It actually reminded Cofield of the offense he has faced each day in practice since training camp. The Redskins, after all, have run the ball more than all but two teams. One of them, the team that has rushed more than any in the NFL this year, is the Seahawks.
And so Sunday’s playoff game at FedEx Field will provide a reminder that the NFL still has a place for offenses predicated on rushing the ball, that teams can lean on running backs and still keep up with the aerial shows that take place on most fields each Sunday.
The focus will undoubtedly be on star rookie quarterbacks Robert Griffin III and Russell Wilson, who have led the fourth- and ninth-highest scoring offenses in the NFL. But both teams base their offensive philosophy on a powerful, prolific running game, an endangered species in a league in which 5,000-yard passers have become commonplace.
The contest features the league’s second- and third-leading rushers in Alfred Morris, named the NFC Offensive Player of the Week on Wednesday, and Marshawn Lynch, who ran for 1,613 and 1,590 yards this season. On the sidelines will be Mike Shanahan and Pete Carroll, two coaches who have been around since the 1990s and have not abandoned the platitudes that dominated those times about running the ball and stopping the run.
“A lot of teams have been very successful the last five, six years not having a great running game, but usually good enough,” Shanahan said. “It’s always been my philosophy to have a balanced offense. When bad weather occurs, you’re able to have a little more balance.”
The success of the Redskins and Seahawks does not represent a league-wide smashmouth revival. Teams rushed 27.2 times per game this season, tied with 2010 for the lowest mark in NFL history. Rushing remains largely absent from some of the best offenses – the No. 3 seed Green Bay Packers have not produced a 100-yard rusher in 43 games.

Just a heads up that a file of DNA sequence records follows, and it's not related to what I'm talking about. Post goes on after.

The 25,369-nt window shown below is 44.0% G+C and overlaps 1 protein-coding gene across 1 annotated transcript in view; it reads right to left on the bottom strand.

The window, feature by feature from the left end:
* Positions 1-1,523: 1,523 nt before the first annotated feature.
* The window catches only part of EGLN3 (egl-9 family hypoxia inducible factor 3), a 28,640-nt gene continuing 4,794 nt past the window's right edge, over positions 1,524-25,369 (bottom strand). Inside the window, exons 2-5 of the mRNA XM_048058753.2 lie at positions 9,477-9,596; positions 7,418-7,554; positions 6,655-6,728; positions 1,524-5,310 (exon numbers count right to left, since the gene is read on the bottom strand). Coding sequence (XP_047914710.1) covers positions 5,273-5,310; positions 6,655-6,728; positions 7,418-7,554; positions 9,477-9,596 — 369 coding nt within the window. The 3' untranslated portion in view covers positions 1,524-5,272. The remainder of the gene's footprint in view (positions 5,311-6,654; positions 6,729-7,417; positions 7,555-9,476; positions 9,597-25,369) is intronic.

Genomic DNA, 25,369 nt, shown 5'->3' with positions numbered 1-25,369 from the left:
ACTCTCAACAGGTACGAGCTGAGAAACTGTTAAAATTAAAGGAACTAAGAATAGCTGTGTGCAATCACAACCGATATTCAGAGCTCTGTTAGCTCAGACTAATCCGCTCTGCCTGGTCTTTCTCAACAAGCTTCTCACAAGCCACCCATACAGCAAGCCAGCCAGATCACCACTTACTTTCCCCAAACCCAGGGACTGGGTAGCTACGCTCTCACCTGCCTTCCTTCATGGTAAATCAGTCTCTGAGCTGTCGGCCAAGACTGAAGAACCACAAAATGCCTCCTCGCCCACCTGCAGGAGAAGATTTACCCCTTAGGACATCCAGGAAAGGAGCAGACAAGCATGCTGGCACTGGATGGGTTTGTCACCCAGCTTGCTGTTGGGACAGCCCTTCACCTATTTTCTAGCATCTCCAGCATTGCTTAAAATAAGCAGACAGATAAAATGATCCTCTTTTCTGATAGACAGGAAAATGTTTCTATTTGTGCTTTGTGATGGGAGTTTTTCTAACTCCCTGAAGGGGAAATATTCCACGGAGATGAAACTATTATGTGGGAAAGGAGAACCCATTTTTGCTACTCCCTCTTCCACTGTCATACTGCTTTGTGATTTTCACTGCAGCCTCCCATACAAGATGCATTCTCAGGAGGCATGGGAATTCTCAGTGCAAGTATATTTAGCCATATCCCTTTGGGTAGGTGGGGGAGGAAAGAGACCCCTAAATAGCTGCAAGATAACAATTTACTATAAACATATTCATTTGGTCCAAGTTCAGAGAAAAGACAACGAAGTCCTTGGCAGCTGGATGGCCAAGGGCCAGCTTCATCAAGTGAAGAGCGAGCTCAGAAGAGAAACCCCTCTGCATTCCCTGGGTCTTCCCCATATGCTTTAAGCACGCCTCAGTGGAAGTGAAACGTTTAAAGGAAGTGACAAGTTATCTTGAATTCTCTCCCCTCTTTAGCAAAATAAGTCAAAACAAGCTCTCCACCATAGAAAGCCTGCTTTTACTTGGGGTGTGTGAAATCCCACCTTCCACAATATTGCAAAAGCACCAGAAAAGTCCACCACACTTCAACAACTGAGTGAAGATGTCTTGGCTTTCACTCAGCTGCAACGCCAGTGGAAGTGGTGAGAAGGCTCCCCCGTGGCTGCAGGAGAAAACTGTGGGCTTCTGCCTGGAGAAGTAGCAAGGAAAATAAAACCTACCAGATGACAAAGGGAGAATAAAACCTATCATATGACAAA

But they prove a strong running game still has a place in a league where point totals skyrocket like the score on a pinball machine. While rules and strategies have made passing the dominant form of offense, when teams choose to run, they do it better now than ever. As defenses have changed in personnel (smaller, quicker linebackers) and scheme (more five- and six-back defenses on early downs) to combat pass-happy attacks, running has become easier, too. NFL teams gained 4.3 yards per carry this season, tied with 2011 for the highest average ever.
“It’s the game of football,” Carroll said. “If you have the proper commitment and you build around it, [running the ball] may be the best way you can count on being consistently successful.”
The NFC playoff field is a bastion for those thirsting for pulling guards rather than five-wide receiver formations. The Vikings made the playoffs in Week 17 as Adrian Peterson bulled his way to a 2,000-yard season. The 49ers, led by bruising running back Frank Gore and quarterback Colin Kaepernick, who ran the Pistol offense in college, will watch the first round with a bye.